The shell has support for executing scripts, such as Groovy and Python (via Jython). As of now the scripts (*.groovy, *.py) must exist on the server side and gets called from a client with for example, gsh --renamePerson 1234 "Mathias" "Mattias" --doSomethingElse where the scripts renamePerson.groovy and doSomethingElse.groovy must exist on the server side in any of the paths given by the GSH_PATH environment variable (defaults to .:src:src/script). This variable is like the java classpath, separated by a :. The python/jython scripts can be executed with the jsh in a similar fashion, however the scripts have the .py extension and the environment variable for the paths is JSH_PATH.

When writing the scripts assume that there's made available an args variable (a String[]) which contains the supplied arguments. In the case of the renamePerson example above the array would contain ["1234", "Mathias", "Mattias"]. Also please write your outputs to the out variable, such as out.println( "My tracing text" ) so that it will be printed at the shell client instead of the server.

[edit] Traverse

You can traverse the graph with the trav command which allows for simple traversing from the current node. You can supply which relationship types (w/ regex matching) and optionally direction as well as property filters for matching nodes. In addition to that you can supply a command line to execute for each match. An example: trav -o depth -r KNOWS:both,HAS_.*:incoming -c "ls $i". Which means traverse depth first for relationships with type KNOWS disregarding direction and incoming relationships with type matching HAS_.* and do a ls <matching node> for each match. The node filtering is supplied with the -f option, see #Notes about filters. See #Notes about enum options for the traversal order option. Even relationship types/directions are supplied using the same format as filters.

[edit] インデクシング

It's possible to reach and manipulate indexes via the index command. Options to the index command are: Example: index -i persons name (will index the name for the current node or relationship in the "persons" index).

  • -g will do exact lookup in the index and display hits. You can supply -c with a command to be executed for each hit.
  • -q will ask the index a query and display hits. You can supply -c with a command to be executed for each hit.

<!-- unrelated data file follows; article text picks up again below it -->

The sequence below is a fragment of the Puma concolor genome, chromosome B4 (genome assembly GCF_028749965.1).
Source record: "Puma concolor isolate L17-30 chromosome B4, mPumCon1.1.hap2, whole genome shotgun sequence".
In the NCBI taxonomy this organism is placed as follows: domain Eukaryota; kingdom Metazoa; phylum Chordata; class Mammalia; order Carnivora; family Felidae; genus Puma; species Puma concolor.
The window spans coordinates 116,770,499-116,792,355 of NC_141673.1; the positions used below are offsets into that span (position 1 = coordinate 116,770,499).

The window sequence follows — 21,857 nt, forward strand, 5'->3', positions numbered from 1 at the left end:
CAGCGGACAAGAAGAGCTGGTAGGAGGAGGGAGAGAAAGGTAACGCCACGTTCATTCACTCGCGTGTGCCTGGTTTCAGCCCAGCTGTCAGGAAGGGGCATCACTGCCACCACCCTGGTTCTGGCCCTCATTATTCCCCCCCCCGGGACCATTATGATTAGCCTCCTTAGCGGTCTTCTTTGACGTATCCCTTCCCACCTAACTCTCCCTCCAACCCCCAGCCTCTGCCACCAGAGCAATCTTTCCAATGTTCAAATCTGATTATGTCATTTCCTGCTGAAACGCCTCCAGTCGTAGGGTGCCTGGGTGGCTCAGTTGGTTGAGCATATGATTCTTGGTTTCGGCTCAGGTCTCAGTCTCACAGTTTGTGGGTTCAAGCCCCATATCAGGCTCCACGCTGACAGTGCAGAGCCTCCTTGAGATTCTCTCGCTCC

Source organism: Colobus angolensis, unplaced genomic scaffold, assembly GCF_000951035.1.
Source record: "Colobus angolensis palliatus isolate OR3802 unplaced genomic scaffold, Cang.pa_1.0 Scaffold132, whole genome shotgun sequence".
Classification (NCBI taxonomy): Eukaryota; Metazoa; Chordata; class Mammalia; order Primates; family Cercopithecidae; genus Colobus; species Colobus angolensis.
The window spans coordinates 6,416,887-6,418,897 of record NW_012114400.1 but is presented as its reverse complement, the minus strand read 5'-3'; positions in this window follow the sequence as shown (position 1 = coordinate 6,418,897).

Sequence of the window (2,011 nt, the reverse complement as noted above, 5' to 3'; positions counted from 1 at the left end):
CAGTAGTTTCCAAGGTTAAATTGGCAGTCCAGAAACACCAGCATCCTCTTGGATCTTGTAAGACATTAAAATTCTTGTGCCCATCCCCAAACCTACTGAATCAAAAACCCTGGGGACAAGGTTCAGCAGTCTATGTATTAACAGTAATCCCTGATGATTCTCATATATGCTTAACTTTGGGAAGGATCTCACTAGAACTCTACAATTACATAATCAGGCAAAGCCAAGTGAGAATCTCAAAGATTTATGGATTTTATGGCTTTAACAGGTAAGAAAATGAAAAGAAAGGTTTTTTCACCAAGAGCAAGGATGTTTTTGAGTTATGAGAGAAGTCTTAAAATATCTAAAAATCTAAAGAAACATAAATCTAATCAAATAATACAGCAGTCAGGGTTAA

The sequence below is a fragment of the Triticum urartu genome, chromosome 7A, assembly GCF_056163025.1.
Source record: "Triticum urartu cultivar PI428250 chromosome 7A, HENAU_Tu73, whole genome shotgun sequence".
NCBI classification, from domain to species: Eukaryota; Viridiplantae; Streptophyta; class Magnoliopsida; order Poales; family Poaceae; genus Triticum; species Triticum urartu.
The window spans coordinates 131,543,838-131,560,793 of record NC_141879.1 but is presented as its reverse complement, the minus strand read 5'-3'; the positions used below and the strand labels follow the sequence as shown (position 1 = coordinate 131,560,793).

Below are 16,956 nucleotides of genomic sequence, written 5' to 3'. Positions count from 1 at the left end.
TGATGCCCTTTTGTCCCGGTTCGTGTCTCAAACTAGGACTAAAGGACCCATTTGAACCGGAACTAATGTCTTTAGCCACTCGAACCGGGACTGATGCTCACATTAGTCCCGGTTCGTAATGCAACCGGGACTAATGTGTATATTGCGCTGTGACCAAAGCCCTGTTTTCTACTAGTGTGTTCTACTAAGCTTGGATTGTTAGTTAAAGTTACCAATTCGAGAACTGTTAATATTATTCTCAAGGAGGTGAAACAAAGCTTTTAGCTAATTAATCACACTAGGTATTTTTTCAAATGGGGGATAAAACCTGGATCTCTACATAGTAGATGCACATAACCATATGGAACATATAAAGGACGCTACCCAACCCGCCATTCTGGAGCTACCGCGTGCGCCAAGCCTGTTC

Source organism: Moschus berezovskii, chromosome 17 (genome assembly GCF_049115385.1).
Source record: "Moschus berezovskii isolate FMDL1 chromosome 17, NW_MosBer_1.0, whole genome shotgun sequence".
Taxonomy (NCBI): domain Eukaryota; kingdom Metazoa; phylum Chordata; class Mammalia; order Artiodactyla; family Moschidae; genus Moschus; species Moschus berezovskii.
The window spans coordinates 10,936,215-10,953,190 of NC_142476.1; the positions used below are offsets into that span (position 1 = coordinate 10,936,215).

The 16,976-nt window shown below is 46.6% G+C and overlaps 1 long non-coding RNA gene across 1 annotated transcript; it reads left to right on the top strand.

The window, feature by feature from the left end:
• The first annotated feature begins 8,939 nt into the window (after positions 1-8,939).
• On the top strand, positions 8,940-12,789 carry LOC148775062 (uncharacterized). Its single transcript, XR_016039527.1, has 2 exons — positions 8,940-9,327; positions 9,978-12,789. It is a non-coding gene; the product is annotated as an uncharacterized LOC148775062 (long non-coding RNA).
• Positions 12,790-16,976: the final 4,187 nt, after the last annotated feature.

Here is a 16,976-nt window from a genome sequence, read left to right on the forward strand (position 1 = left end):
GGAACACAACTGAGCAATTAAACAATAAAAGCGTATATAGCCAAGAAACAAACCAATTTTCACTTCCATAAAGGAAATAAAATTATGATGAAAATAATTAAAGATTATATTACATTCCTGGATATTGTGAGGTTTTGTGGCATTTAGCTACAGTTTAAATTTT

• --cd will change current location to the hit from the query. It's just a convenience for using the -c option.
  • --ls will do a listing of the contents for each hit. It's just a convenience for using the -c option.
  • -i will index a key-value pair in an index for the current node/relationship. If no value is given the property value for that key for the current node is used as value.
  • -r will remove a key-value pair (if it exists) from an index for the current node/relationship. If no value is given the property value for that key for the current node is used as value.

[edit] Eval

Exposes the ability to pass in arbitrary JavaScript code to be executed on the shell server, directly on the graph database. Either single-line:

neo4j-sh$ eval db.getReferenceNode().getProperty( "name" );

Or multi-line, by just typing eval as the command (ending with an empty line to denote the end):

neo4j-sh$ eval
' nodes = db.getAllNodes().iterator();
' while ( nodes.hasNext() )
'    out.println( nodes.getProperty( "name" ) );
'

The available attributes are:

  • db: The GraphDatabaseService instance
  • out: The output back to you (the shell client)
  • current: The current node or relationship you stand on

[edit] Extending the shell: Adding your own apps

Of course the shell is extendable and has a generic core which has nothing to do with Neo4j... only some of the apps do.

So you say you'd like to start a Neo4j graph database, enable the remote shell and add your own apps to it so that your apps and the standard Neo4j apps co-exist side by side?Well, here's an example of how an app could look like:

public class LsRelTypes extends GraphDatabaseApp
{
    @Override
    protected String exec( AppCommandParser parser, Session session, Output out )
            throws ShellException, RemoteException
    {
        GraphDatabaseService graphDb = getServer().getDb();
        out.println( "Types:" );
        for ( RelationshipType type : graphDb.getRelationshipTypes() )
        {
            out.println( type.name() );
        }
        return null;
    }
}

You make your app discoverable via the Java Service API, so in a file e.g. src/main/resources/META-INF/services/org.neo4j.shell.App include:

org.my.domain.MyShellApp

And you could now use it in the shell by typing lsreltypes (its name is based on the class name, but can be overridden).

If you'd like it to display some nice help information when using the help (or man) app, override the getDescription method for a general description and use addOptionDefinition method to add descriptions about (and logic to) the options you can supply when using your app.

Know that the apps reside server-side so if you have a running server and start a remote client to it from another JVM adding your apps on the client side won't affect which apps are available.